SC ends immunity for lawmakers taking bribe to vote, make speech in House

PTI | New Delhi | Updated: 04-03-2024 14:17 IST | Created: 04-03-2024 14:17 IST
SC ends immunity for lawmakers taking bribe to vote, make speech in House
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MPs and MLAs taking bribes to vote or make a speech in the House are not immune from prosecution, the Supreme Court said on Monday in a landmark, unanimous verdict that overrules its 1998 judgment protecting such lawmakers. Observing that corruption and bribery of members of the legislature erode the foundation of Indian parliamentary democracy, a seven-judge constitution bench headed by Chief Justice D Y Chandrachud overruled the apex court's five-judge bench's 1998 verdict in the JMM bribery case -- involving five party leaders accepting bribes to vote against the no-confidence motion threatening the P V Narasimha Rao government in 1993.

''Bribery is not protected by parliamentary privileges,'' the bench, also comprising Justices A S Bopanna, M M Sundresh, P S Narasimha, J B Pardiwala, Sanjay Kumar and Manoj Misra, said.

Prime Minister Narendra Modi welcomed the verdict in a post on X. ''SWAGATAM! A great judgment by the Hon'ble Supreme Court which will ensure clean politics and deepen people's faith in the system,'' he said. Stating that ''corruption and bribery by members of the legislatures erode probity in public life'', the apex court held that a five-judge bench's interpretation in the 1998 verdict in the JMM bribery case was contrary to Articles 105 and 194 of the Constitution.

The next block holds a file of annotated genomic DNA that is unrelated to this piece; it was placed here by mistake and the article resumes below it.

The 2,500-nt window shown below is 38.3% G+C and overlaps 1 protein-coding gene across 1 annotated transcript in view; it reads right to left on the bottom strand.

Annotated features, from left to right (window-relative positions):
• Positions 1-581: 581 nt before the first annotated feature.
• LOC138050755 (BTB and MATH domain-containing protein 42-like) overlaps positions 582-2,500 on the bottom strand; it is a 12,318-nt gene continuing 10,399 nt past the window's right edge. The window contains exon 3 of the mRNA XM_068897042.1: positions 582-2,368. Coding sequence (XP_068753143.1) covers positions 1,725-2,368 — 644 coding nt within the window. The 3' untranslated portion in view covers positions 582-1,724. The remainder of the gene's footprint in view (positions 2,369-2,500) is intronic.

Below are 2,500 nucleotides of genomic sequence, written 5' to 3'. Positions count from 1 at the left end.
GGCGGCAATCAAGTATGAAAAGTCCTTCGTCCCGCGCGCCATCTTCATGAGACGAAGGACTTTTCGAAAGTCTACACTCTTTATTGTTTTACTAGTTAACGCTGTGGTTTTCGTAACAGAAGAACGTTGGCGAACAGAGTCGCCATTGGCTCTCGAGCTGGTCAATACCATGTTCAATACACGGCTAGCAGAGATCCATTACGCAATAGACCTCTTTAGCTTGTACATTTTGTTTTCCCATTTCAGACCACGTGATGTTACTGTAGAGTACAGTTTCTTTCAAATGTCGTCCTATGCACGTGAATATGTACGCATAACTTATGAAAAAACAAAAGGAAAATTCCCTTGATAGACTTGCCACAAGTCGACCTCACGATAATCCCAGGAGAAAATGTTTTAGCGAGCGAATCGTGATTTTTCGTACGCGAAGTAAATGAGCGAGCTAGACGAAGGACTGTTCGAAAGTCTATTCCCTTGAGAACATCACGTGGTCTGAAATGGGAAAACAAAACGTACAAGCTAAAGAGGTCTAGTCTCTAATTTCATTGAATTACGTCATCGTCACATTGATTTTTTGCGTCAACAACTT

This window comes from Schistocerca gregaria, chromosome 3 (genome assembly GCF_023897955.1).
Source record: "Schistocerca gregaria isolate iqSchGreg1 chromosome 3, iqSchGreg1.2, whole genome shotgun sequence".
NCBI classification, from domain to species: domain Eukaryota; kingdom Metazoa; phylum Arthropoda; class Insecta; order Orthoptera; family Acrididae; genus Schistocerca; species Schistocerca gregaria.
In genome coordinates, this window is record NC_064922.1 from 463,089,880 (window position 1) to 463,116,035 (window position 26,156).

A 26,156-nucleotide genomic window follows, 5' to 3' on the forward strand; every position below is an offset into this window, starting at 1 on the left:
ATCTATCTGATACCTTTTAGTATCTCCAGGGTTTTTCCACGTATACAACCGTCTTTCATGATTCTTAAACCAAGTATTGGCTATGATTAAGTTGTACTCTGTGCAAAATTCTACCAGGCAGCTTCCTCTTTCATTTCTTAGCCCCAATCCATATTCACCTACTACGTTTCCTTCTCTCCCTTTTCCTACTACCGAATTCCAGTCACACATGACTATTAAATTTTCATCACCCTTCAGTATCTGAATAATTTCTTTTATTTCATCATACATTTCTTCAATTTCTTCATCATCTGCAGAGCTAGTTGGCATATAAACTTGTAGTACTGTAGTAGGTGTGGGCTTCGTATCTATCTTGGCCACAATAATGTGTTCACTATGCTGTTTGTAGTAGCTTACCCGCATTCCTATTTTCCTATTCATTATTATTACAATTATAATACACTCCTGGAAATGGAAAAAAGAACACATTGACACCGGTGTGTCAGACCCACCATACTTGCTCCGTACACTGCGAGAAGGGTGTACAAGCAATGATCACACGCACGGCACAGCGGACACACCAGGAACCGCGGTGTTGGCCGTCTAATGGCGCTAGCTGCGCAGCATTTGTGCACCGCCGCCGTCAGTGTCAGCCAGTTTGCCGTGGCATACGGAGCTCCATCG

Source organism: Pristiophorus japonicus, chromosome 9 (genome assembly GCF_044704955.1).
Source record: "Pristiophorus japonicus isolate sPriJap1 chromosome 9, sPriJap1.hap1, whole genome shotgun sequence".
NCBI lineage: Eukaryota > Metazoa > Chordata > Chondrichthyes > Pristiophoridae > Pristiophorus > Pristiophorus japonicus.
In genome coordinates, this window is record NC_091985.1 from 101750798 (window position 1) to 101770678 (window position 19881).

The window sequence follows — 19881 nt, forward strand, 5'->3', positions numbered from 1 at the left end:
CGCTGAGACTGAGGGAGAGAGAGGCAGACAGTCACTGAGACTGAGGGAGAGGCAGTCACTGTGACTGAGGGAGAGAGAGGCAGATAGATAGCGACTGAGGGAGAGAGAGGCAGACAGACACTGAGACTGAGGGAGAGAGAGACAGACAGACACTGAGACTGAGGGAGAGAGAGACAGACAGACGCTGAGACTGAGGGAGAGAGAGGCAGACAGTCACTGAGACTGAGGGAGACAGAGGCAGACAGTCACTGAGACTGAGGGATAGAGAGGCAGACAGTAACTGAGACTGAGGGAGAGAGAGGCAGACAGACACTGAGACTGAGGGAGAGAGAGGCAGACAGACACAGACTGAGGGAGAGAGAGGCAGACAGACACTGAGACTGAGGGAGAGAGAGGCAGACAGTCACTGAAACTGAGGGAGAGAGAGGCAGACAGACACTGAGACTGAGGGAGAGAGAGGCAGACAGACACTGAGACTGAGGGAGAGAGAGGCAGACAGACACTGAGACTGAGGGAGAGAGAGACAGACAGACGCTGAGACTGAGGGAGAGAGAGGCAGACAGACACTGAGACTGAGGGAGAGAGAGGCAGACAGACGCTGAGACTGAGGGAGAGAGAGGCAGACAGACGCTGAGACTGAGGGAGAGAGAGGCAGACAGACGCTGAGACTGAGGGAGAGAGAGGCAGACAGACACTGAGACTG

Articles 105 and 194 deal with the powers and privileges of MPs and MLAs in the Parliament and the legislative assemblies.

''It (corruption and bribery) is destructive of the aspirations and deliberative ideals of the Constitution and creates a polity which deprives citizens of a responsible, responsive, and representative democracy,'' the CJI said while reading out the operative part of the verdict.

Analysing the reasoning of the majority and minority in 1998 verdict in the P V Narasimha Rao versus CBI case, the court said it has independently adjudicated on all aspects of the controversy -- essentially whether by virtue of Articles 105 and 194 of the Constitution, the MP or MLA can claim immunity from prosecution on a charge of bribery in a criminal court.

The seven-judge bench was reconsidering the 1998 judgement.

''We disagree with and overrule the judgement of the majority on this aspect,'' the CJI said.

In 1998, the bench in its majority verdict granted immunity from prosecution to a member of parliament or legislature who has allegedly engaged in bribery for casting a vote or speaking in House under Articles 105(2) and 194(2).

The seven-judge bench today said the 1998 majority verdict has ''wide ramifications on public interest, probity in public life and parliamentary democracy''.